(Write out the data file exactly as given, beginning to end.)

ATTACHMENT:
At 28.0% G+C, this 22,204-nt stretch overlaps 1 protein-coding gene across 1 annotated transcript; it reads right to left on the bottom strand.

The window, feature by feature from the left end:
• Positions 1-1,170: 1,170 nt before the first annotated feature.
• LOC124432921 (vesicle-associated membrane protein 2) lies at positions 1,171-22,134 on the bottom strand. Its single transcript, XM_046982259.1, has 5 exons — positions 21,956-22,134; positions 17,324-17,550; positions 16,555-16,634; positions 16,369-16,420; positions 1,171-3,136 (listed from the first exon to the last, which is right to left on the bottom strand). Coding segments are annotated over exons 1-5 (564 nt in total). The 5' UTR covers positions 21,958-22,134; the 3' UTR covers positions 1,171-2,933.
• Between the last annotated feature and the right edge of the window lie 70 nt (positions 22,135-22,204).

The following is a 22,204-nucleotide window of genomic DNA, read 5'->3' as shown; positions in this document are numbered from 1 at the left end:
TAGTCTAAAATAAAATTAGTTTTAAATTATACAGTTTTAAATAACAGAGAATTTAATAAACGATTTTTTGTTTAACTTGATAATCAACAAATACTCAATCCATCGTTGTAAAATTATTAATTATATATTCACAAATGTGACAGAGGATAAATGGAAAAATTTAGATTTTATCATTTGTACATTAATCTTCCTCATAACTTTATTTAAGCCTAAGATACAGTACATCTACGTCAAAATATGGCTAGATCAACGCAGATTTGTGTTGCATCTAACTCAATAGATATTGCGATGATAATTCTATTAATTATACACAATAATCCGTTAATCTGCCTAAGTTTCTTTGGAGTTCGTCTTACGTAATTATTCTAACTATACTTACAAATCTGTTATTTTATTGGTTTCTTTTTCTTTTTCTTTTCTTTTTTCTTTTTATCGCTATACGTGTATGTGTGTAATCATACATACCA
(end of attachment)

At 28.0% G+C, this 22,204-nt stretch overlaps 1 protein-coding gene across 1 annotated transcript; it reads right to left on the bottom strand.

The window, feature by feature from the left end:
• Positions 1-1,170: 1,170 nt before the first annotated feature.
• LOC124432921 (vesicle-associated membrane protein 2) lies at positions 1,171-22,134 on the bottom strand. Its single transcript, XM_046982259.1, has 5 exons — positions 21,956-22,134; positions 17,324-17,550; positions 16,555-16,634; positions 16,369-16,420; positions 1,171-3,136 (listed from the first exon to the last, which is right to left on the bottom strand). Coding segments are annotated over exons 1-5 (564 nt in total). The 5' UTR covers positions 21,958-22,134; the 3' UTR covers positions 1,171-2,933.
• Between the last annotated feature and the right edge of the window lie 70 nt (positions 22,135-22,204).

The following is a 22,204-nucleotide window of genomic DNA, read 5'->3' as shown; positions in this document are numbered from 1 at the left end:
TAGTCTAAAATAAAATTAGTTTTAAATTATACAGTTTTAAATAACAGAGAATTTAATAAACGATTTTTTGTTTAACTTGATAATCAACAAATACTCAATCCATCGTTGTAAAATTATTAATTATATATTCACAAATGTGACAGAGGATAAATGGAAAAATTTAGATTTTATCATTTGTACATTAATCTTCCTCATAACTTTATTTAAGCCTAAGATACAGTACATCTACGTCAAAATATGGCTAGATCAACGCAGATTTGTGTTGCATCTAACTCAATAGATATTGCGATGATAATTCTATTAATTATACACAATAATCCGTTAATCTGCCTAAGTTTCTTTGGAGTTCGTCTTACGTAATTATTCTAACTATACTTACAAATCTGTTATTTTATTGGTTTCTTTTTCTTTTTCTTTTCTTTTTTCTTTTTATCGCTATACGTGTATGTGTGTAATCATACATACCA